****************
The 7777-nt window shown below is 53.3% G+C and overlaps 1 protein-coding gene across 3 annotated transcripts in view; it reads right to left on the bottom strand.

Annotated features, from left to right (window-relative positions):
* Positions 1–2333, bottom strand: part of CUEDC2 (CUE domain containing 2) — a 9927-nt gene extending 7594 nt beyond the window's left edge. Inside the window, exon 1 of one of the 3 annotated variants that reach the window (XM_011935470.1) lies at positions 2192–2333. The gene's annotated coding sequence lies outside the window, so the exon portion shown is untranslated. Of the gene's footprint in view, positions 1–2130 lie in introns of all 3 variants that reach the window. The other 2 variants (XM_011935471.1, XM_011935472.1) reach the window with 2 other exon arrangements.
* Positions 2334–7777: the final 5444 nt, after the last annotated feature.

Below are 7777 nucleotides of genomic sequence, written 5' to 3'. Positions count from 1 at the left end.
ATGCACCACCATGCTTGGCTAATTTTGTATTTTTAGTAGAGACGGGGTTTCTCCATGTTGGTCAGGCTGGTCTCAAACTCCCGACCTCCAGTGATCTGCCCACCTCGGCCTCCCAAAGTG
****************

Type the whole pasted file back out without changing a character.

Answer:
The 7777-nt window shown below is 53.3% G+C and overlaps 1 protein-coding gene across 3 annotated transcripts in view; it reads right to left on the bottom strand.

Annotated features, from left to right (window-relative positions):
* Positions 1–2333, bottom strand: part of CUEDC2 (CUE domain containing 2) — a 9927-nt gene extending 7594 nt beyond the window's left edge. Inside the window, exon 1 of one of the 3 annotated variants that reach the window (XM_011935470.1) lies at positions 2192–2333. The gene's annotated coding sequence lies outside the window, so the exon portion shown is untranslated. Of the gene's footprint in view, positions 1–2130 lie in introns of all 3 variants that reach the window. The other 2 variants (XM_011935471.1, XM_011935472.1) reach the window with 2 other exon arrangements.
* Positions 2334–7777: the final 5444 nt, after the last annotated feature.

Below are 7777 nucleotides of genomic sequence, written 5' to 3'. Positions count from 1 at the left end.
ATGCACCACCATGCTTGGCTAATTTTGTATTTTTAGTAGAGACGGGGTTTCTCCATGTTGGTCAGGCTGGTCTCAAACTCCCGACCTCCAGTGATCTGCCCACCTCGGCCTCCCAAAGTG